Monday, 20 August 2018

The Eiffel Bridge of Trichy is no more

I just came across the news that two piers of the 800-meter long bridge across Kollidam river in Tiruchy have broken due to the force of the flood in the river. This bridge was one of the historically significant structures in peninsular India. I did a feature story on that for the City Express in 2015 when I was with The New Indian Express. Rightly three years after that, the bridge is now gone. It was the first feature I wrote as a journalist, so my language too would be primitive -  apologies. Here is an excerpt from that.

Source: Maalaimalar

In the list of still existing century-old riveted steel structures like the Eiffel tower, there are a lot of unsung architectures that were moved to the blind spots of people. The steel girder bridge which was built across river Kollidam in the early 1930s during British rule by Braithwaite and company is one such less popular architecture. Comparing to the age of the Eiffel tower, Kollidam bridge is just three decades younger to it.

The bridge stretches between Tiruvanaikovil of Srirangam Island and No-1 toll gate along the ‘Grand Trunk Road’. Being the only medium that connected the city with the Northern parts of the state, until the late 20th century, it was the only route to reach major cities like Chennai and Bengaluru.

I still remember the days I travelled to Samayapuram through this bridge with my dad. It was a part of our day-to-day life. The bridge played a vital role in connecting us with Manachanallur, Thuraiyur, Musiri and other important places along the other bank of Kollidam until a bridge was constructed recently near Kulithalai.

Source: The Hindu
It was very hard to identify the year of its construction from the inscription stone laid at the entrance of the bridge as it was covered completely due to sticking of posters and pamphlets. But, the year of manufacturing was embossed as 1928 along with the construction company’s name on every steel bar and girder along that 800-meter long structure.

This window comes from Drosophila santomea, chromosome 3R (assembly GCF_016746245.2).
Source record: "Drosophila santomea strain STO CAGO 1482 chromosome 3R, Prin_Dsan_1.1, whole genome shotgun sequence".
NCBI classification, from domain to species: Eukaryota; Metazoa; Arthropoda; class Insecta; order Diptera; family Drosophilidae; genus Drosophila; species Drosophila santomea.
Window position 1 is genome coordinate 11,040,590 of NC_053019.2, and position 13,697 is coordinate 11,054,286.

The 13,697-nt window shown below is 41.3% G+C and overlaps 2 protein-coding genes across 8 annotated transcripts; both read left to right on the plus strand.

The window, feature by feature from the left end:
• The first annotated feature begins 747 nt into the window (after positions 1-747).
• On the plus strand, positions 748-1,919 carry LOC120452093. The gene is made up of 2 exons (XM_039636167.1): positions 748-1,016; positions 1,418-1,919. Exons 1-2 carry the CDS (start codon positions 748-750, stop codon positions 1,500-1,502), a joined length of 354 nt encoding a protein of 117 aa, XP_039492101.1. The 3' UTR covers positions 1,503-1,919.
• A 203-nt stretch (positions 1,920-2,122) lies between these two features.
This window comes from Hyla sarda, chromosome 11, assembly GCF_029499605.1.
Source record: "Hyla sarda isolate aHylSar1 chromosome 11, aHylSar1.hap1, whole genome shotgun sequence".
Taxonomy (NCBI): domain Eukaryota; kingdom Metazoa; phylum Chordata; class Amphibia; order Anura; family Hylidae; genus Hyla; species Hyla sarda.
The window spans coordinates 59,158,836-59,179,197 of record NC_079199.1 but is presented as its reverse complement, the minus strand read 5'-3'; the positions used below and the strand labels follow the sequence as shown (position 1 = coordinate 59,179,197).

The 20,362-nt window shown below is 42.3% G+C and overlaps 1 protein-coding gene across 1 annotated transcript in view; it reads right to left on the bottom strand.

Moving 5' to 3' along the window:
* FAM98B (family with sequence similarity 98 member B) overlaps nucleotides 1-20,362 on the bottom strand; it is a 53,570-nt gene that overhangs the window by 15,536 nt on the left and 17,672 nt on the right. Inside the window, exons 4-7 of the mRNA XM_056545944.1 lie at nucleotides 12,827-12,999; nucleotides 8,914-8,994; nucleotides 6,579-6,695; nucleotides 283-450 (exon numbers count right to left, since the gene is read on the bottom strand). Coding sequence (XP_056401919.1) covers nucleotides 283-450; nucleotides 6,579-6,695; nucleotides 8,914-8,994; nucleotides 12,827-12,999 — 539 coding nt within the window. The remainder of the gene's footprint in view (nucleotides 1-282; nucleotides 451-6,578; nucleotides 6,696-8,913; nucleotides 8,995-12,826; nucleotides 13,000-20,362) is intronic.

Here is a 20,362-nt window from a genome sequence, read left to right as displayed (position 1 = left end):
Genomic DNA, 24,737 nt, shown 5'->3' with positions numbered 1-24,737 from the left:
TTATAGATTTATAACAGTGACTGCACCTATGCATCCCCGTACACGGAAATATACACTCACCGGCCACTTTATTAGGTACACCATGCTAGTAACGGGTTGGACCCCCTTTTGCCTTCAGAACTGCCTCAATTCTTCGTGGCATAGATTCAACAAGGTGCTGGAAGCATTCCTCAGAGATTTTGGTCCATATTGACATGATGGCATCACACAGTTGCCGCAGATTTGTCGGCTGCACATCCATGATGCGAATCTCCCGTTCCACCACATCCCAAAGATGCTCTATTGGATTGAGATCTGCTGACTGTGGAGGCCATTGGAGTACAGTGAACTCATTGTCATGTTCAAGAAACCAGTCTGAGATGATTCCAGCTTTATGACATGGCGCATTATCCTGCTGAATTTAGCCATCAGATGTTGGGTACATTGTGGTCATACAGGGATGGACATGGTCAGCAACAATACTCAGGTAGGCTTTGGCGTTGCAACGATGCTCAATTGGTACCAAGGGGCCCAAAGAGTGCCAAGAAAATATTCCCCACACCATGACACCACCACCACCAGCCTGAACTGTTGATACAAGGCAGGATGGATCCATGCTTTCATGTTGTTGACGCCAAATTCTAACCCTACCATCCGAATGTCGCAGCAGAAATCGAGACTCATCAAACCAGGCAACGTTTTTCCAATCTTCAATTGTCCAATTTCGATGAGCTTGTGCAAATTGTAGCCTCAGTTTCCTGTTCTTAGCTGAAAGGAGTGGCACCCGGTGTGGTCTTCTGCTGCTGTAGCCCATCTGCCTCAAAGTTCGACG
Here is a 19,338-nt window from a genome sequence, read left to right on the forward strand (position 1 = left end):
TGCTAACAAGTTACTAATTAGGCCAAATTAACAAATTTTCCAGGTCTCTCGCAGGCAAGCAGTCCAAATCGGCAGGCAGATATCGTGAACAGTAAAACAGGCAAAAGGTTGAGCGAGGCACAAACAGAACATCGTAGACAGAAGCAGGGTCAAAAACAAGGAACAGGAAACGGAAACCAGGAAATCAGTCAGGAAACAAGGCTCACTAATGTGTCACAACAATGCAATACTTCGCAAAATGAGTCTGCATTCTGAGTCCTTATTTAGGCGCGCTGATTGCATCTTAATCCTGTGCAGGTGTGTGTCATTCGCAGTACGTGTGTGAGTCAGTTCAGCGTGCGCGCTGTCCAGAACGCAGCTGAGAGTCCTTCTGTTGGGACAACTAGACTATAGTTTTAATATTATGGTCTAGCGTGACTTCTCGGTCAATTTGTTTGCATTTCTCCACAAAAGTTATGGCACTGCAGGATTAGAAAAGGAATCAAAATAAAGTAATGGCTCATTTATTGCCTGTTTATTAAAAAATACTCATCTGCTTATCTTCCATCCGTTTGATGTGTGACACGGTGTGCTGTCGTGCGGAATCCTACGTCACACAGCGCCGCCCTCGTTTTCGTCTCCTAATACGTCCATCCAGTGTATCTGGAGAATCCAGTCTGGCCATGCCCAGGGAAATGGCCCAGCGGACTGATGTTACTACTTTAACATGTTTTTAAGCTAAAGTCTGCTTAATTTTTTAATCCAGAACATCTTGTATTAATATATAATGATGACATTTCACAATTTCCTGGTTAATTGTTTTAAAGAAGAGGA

“Our society lacks in awareness on the historical importance of various monuments and heritage sites available around and that is the ultimate reason for such acts like sticking of posters, urinating and writing on monuments, walls and sculptures”, claimed M Arockia Samy Xavier, Head, Department of History, St Joseph’s College.

He also insisted that “it is the duty of the government and educational institutions to teach the people and sensitise them about the value of such treasures which are least bothered”. He also said that “in Western countries, especially in Europe every single heritage site is properly maintained and preserved by their governments. It is because they are well aware of the value of history rather than being with a materialistic attitude”.

Now a new bridge similar to that of Napier Bridge across the Adyar basin in Chennai is being built parallel to this steel bridge to balance the growing up traffic rush in Trunk Road. The current steel bridge hardly supports two-way traffic and so heavy vehicle entry was closed since 1995 through this bridge except for a few town buses.

“Once the new bridge opens up for traffic the older one will become defunct. Instead of leaving it dormant, PWD may concentrate on renovating it and make it a heritage site. Or at least it can be left open for cyclists and pedestrians”, said S Jayaram, a retired Assistant Executive Engineer from PWD. “Technically speaking, it costs very less to renovate riveted structures”, he added.

Sources say that the bridge came into the function in the year 1935. Means this year would be its 80th anniversary. If Jayaram’s words are put into action, yet another heritage site in Tiruchy might be added to the row.

- Santhosh Mathevan,
Tiruchy, August 17, 2015.